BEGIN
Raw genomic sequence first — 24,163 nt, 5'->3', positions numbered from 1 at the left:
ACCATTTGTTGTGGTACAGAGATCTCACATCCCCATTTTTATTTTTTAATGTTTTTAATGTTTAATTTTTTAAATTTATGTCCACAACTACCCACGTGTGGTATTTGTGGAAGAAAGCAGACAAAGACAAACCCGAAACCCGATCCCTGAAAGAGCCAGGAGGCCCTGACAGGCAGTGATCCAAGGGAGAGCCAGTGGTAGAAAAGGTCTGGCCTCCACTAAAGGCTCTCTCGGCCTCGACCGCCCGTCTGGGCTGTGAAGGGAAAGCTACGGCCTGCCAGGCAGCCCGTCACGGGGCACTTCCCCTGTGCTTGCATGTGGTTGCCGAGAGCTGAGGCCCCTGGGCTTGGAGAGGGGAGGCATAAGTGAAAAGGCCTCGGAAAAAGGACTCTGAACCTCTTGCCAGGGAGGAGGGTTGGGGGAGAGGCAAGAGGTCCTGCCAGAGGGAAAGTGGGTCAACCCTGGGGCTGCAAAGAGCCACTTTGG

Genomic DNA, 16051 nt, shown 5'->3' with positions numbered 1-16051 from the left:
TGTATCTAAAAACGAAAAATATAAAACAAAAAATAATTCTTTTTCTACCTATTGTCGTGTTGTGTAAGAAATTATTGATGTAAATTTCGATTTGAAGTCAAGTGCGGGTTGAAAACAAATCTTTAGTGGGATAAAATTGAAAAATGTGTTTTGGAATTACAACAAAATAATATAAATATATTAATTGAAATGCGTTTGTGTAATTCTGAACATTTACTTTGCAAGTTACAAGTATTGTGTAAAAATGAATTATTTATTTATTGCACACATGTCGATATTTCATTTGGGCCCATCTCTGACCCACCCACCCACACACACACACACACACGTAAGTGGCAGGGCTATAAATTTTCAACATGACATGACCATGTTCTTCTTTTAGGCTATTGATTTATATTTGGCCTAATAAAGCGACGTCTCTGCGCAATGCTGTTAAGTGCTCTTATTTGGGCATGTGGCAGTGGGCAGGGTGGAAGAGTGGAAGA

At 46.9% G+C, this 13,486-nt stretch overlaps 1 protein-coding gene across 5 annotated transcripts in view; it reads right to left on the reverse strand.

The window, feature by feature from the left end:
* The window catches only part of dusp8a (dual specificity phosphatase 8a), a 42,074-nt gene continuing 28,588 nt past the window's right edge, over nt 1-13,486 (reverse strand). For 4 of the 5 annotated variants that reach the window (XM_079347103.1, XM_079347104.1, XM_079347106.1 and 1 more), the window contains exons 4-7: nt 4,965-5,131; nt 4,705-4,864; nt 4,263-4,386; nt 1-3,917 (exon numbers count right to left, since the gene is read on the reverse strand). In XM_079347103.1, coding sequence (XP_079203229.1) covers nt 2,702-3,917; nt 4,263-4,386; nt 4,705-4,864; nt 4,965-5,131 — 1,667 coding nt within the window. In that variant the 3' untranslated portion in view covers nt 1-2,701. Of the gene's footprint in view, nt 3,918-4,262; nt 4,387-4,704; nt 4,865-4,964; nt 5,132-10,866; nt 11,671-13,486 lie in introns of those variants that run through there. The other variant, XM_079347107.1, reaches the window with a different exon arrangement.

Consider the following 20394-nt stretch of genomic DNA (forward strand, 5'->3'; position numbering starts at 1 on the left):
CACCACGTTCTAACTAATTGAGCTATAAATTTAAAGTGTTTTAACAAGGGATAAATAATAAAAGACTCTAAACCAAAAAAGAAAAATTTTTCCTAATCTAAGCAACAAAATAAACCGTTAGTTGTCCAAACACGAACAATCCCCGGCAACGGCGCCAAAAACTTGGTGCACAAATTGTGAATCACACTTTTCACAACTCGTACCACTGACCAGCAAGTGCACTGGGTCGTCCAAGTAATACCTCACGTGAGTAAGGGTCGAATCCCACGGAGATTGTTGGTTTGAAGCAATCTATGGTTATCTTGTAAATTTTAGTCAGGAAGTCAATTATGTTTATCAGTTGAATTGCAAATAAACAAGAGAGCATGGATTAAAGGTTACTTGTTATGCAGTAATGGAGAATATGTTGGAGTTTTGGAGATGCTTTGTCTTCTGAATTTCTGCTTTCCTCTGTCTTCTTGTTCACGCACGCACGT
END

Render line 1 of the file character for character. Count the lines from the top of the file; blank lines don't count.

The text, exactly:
Raw genomic sequence first — 24,163 nt, 5'->3', positions numbered from 1 at the left: